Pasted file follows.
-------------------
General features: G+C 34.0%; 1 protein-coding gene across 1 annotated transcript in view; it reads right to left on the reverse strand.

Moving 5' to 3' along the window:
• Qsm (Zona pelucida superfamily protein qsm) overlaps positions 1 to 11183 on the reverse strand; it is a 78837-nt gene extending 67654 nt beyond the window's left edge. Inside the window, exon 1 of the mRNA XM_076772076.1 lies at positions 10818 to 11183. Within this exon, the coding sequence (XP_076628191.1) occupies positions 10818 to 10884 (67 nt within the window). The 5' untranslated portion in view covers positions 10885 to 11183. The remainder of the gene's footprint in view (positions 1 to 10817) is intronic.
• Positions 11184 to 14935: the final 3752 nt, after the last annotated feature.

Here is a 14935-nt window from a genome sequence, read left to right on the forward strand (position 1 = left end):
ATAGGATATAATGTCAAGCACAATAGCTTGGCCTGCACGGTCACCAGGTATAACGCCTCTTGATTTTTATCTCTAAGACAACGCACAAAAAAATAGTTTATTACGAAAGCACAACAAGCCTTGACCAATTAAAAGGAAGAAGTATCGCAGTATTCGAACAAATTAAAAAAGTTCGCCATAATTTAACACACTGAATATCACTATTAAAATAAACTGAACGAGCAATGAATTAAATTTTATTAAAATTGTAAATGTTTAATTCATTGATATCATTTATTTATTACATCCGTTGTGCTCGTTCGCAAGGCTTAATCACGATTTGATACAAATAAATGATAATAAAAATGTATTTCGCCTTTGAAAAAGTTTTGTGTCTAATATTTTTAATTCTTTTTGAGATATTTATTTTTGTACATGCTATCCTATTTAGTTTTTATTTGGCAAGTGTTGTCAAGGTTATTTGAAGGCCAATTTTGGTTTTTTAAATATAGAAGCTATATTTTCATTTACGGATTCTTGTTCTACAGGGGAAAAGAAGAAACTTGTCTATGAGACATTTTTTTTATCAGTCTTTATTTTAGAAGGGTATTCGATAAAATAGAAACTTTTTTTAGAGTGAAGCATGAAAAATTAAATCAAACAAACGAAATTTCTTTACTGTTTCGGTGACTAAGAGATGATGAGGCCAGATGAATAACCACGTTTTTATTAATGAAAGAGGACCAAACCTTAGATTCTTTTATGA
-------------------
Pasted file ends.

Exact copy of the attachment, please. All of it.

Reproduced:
General features: G+C 34.0%; 1 protein-coding gene across 1 annotated transcript in view; it reads right to left on the reverse strand.

Moving 5' to 3' along the window:
• Qsm (Zona pelucida superfamily protein qsm) overlaps positions 1 to 11183 on the reverse strand; it is a 78837-nt gene extending 67654 nt beyond the window's left edge. Inside the window, exon 1 of the mRNA XM_076772076.1 lies at positions 10818 to 11183. Within this exon, the coding sequence (XP_076628191.1) occupies positions 10818 to 10884 (67 nt within the window). The 5' untranslated portion in view covers positions 10885 to 11183. The remainder of the gene's footprint in view (positions 1 to 10817) is intronic.
• Positions 11184 to 14935: the final 3752 nt, after the last annotated feature.

Here is a 14935-nt window from a genome sequence, read left to right on the forward strand (position 1 = left end):
ATAGGATATAATGTCAAGCACAATAGCTTGGCCTGCACGGTCACCAGGTATAACGCCTCTTGATTTTTATCTCTAAGACAACGCACAAAAAAATAGTTTATTACGAAAGCACAACAAGCCTTGACCAATTAAAAGGAAGAAGTATCGCAGTATTCGAACAAATTAAAAAAGTTCGCCATAATTTAACACACTGAATATCACTATTAAAATAAACTGAACGAGCAATGAATTAAATTTTATTAAAATTGTAAATGTTTAATTCATTGATATCATTTATTTATTACATCCGTTGTGCTCGTTCGCAAGGCTTAATCACGATTTGATACAAATAAATGATAATAAAAATGTATTTCGCCTTTGAAAAAGTTTTGTGTCTAATATTTTTAATTCTTTTTGAGATATTTATTTTTGTACATGCTATCCTATTTAGTTTTTATTTGGCAAGTGTTGTCAAGGTTATTTGAAGGCCAATTTTGGTTTTTTAAATATAGAAGCTATATTTTCATTTACGGATTCTTGTTCTACAGGGGAAAAGAAGAAACTTGTCTATGAGACATTTTTTTTATCAGTCTTTATTTTAGAAGGGTATTCGATAAAATAGAAACTTTTTTTAGAGTGAAGCATGAAAAATTAAATCAAACAAACGAAATTTCTTTACTGTTTCGGTGACTAAGAGATGATGAGGCCAGATGAATAACCACGTTTTTATTAATGAAAGAGGACCAAACCTTAGATTCTTTTATGA